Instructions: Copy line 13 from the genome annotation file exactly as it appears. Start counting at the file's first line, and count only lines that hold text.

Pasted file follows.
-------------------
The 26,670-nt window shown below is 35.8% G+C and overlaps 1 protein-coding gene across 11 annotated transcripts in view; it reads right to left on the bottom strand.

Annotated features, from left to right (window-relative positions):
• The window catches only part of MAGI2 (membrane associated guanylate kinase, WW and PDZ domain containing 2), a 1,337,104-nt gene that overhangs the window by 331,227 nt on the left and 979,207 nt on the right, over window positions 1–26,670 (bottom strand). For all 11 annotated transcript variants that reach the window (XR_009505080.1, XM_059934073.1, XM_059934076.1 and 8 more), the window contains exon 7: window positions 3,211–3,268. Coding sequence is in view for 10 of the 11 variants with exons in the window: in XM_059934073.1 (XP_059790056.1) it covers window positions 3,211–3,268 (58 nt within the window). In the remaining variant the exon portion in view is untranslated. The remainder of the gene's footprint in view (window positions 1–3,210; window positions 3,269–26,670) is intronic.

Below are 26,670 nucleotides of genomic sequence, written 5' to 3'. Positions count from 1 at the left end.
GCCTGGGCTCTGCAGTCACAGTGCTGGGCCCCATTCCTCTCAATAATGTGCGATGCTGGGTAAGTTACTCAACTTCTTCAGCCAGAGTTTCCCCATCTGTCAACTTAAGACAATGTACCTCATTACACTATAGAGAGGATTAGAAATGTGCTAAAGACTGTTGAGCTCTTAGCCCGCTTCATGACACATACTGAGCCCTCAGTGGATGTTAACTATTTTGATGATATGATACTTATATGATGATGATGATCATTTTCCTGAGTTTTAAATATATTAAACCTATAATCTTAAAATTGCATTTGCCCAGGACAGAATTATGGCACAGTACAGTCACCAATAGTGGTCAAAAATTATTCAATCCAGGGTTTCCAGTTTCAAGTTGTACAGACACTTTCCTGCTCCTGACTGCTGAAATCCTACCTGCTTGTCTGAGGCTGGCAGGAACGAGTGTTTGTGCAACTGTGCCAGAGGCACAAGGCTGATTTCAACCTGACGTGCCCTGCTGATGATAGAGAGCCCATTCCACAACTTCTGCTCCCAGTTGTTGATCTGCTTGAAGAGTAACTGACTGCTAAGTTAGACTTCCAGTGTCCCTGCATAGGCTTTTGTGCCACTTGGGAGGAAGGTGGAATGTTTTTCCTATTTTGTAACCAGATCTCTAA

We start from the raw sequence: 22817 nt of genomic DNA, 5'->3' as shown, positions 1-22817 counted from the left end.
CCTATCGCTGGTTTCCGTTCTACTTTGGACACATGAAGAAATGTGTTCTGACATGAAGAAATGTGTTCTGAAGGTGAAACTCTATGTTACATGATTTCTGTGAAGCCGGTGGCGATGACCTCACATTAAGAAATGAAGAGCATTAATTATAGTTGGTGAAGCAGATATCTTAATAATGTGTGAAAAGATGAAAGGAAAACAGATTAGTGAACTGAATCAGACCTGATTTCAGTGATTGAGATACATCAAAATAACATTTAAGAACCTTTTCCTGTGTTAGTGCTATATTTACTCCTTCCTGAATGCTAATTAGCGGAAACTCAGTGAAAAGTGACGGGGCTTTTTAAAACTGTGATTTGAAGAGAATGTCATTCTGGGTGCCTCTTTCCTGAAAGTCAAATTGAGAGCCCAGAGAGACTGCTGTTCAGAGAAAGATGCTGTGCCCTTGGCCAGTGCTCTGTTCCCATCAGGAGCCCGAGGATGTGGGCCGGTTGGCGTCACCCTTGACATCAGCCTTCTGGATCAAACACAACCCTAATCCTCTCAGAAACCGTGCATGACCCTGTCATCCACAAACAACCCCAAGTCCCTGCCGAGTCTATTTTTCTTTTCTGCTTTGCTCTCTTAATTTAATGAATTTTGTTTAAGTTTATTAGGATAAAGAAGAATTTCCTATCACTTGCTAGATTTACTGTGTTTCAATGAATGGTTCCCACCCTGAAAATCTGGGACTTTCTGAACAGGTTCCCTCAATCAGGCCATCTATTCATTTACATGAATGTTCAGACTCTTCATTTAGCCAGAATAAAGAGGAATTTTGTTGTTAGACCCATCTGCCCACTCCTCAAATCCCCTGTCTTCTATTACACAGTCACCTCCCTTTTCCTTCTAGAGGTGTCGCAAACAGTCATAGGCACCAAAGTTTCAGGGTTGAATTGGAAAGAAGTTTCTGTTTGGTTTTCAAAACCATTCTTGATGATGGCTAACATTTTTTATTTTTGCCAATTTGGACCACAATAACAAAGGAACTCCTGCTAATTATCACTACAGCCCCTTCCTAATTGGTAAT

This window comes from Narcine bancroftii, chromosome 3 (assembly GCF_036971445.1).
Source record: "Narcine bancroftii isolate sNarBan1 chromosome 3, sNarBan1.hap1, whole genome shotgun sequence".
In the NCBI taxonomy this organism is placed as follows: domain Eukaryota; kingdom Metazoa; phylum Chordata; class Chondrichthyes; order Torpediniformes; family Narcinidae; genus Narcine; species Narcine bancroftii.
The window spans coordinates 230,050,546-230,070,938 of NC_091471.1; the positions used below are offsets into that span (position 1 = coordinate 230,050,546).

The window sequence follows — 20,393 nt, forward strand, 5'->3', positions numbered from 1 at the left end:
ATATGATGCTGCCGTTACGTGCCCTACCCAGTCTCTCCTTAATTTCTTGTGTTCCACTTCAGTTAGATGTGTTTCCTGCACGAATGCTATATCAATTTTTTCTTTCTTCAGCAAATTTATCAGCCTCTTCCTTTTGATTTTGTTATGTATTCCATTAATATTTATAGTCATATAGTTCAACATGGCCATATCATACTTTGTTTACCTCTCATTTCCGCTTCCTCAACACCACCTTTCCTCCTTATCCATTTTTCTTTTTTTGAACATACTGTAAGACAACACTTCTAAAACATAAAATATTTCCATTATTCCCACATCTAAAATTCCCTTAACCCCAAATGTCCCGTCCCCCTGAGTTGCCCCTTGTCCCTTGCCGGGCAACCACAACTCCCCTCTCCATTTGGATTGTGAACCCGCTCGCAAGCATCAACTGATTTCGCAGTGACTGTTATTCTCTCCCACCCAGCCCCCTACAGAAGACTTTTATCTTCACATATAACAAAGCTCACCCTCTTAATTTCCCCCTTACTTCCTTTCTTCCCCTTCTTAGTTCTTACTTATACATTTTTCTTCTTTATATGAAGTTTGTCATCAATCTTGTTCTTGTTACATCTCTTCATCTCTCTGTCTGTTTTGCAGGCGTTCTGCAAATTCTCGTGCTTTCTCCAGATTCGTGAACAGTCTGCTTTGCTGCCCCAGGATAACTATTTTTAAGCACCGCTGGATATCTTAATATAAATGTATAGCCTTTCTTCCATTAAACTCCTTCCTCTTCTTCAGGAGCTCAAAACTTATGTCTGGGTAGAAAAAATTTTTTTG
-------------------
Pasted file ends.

ATATGATGCTGCCGTTACGTGCCCTACCCAGTCTCTCCTTAATTTCTTGTGTTCCACTTCAGTTAGATGTGTTTCCTGCACGAATGCTATATCAATTTTTTCTTTCTTCAGCAAATTTATCAGCCTCTTCCTTTTGATTTTGTTATGTATTCCATTAATATTTATAGTCATATAGTTCAACATGGCCATATCATACTTTGTTTACCTCTCATTTCCGCTTCCTCAACACCACCTTTCCTCCTTATCCATTTTTCTTTTTTTGAACATACTGTAAGACAACACTTCTAAAACATAAAATATTTCCATTATTCCCACATCTAAAATTCCCTTAACCCCAAATGTCCCGTCCCCCTGAGTTGCCCCTTGTCCCTTGCCGGGCAACCACAACTCCCCTCTCCATTTGGATTGTGAACCCGCTCGCAAGCATCAACTGATTTCGCAGTGACTGTTATTCTCTCCCACCCAGCCCCCTACAGAAGACTTTTATCTTCACATATAACAAAGCTCACCCTCTTAATTTCCCCCTTACTTCCTTTCTTCCCCTTCTTAGTTCTTACTTATACATTTTTCTTCTTTATATGAAGTTTGTCATCAATCTTGTTCTTGTTACATCTCTTCATCTCTCTGTCTGTTTTGCAGGCGTTCTGCAAATTCTCGTGCTTTCTCCAGATTCGTGAACAGTCTGCTTTGCTGCCCCAGGATAACTATTTTTAAGCACCGCTGGATATCTTAATATAAATGTATAGCCTTTCTTCCATTAAACTCCTTCCTCTTCTTCAGGAGCTCAAAACTTATGTCTGGGTAGAAAAAATTTTTTTG